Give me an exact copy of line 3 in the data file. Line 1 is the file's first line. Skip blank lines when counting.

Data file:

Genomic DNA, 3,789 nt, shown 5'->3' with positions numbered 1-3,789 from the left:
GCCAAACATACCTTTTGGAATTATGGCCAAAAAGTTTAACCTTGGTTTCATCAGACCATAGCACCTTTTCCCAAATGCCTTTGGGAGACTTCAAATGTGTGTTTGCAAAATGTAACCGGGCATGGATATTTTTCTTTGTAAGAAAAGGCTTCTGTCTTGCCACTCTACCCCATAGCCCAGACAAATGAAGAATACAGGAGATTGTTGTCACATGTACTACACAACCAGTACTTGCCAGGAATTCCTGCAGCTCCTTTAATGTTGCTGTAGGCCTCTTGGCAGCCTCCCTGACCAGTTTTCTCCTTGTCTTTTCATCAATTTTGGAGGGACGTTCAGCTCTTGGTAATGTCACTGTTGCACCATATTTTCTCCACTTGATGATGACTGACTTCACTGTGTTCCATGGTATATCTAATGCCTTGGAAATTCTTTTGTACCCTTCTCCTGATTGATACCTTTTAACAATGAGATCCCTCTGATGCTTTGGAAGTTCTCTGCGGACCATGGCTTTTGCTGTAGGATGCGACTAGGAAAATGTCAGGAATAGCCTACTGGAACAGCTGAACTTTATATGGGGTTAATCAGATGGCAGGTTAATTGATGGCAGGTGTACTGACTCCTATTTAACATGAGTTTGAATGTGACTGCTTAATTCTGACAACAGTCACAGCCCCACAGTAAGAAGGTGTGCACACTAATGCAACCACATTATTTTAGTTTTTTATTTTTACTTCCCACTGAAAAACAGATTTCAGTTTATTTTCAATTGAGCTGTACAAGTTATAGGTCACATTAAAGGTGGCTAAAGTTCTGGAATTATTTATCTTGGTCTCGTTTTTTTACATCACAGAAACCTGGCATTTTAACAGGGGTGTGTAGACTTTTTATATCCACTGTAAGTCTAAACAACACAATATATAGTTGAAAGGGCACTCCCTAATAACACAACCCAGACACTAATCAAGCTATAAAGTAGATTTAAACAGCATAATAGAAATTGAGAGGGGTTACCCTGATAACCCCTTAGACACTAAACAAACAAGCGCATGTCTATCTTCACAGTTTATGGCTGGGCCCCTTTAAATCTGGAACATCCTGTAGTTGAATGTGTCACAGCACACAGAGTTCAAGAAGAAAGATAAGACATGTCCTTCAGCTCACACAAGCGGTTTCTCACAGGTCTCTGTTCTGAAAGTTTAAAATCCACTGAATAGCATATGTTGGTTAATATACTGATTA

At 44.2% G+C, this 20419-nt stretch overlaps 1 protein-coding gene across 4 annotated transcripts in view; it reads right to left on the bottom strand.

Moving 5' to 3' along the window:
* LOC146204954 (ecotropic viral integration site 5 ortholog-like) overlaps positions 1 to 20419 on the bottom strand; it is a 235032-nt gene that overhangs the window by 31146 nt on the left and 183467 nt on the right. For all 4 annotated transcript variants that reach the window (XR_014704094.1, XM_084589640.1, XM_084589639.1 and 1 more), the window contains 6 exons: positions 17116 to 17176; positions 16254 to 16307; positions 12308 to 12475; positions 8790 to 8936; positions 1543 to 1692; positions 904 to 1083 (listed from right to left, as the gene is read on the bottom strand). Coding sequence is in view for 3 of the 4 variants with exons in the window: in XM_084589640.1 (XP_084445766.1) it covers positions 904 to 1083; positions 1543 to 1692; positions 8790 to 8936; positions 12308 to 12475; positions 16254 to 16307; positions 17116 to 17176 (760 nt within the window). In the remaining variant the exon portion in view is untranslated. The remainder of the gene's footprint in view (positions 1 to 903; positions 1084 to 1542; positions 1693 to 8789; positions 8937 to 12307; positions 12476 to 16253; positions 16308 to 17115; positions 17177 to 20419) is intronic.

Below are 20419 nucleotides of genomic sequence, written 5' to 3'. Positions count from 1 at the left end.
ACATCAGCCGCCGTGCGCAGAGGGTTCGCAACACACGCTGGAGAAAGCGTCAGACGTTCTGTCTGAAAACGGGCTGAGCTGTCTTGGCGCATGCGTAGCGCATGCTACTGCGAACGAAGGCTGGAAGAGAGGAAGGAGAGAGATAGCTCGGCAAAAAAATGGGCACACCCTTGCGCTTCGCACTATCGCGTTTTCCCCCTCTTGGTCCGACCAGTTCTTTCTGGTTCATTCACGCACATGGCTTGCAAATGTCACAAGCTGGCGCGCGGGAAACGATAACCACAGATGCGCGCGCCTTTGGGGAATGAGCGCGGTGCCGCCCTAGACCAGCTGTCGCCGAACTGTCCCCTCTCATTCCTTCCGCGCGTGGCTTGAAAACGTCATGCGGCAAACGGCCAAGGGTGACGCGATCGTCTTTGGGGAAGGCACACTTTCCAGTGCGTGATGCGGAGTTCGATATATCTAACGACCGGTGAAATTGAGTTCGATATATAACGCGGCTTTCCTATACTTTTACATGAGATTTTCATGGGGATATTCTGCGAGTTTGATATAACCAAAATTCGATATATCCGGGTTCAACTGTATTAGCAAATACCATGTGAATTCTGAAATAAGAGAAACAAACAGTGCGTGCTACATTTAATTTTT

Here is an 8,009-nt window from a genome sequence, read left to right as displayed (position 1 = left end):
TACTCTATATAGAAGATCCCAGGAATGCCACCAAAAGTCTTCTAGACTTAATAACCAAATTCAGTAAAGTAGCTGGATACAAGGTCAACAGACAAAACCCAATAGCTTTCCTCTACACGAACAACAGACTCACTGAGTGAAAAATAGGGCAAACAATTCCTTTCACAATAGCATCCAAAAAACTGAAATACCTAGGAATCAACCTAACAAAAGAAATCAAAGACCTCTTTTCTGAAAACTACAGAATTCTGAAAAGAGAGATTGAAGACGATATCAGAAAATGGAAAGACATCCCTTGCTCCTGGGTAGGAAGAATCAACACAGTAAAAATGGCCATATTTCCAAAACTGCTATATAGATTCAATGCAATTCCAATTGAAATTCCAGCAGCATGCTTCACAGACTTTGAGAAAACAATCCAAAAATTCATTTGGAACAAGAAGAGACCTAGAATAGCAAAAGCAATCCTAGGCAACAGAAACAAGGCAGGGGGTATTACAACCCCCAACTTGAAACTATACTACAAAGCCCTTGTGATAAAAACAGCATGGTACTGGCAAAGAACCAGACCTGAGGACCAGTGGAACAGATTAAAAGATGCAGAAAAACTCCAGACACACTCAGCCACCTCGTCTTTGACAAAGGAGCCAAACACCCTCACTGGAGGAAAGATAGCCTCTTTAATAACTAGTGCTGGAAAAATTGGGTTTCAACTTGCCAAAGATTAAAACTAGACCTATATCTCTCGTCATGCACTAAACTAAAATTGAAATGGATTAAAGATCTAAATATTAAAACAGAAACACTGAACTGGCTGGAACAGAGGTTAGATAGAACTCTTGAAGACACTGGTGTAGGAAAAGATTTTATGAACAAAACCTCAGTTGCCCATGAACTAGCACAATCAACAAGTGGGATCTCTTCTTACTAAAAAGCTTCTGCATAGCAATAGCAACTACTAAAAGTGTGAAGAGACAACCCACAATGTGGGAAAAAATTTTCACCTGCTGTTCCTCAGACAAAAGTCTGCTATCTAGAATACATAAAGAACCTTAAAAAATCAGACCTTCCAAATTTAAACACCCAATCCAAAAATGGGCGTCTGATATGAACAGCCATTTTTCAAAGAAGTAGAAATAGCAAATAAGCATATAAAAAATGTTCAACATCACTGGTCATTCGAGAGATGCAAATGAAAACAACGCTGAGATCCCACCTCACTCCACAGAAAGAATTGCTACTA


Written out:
At 44.2% G+C, this 20419-nt stretch overlaps 1 protein-coding gene across 4 annotated transcripts in view; it reads right to left on the bottom strand.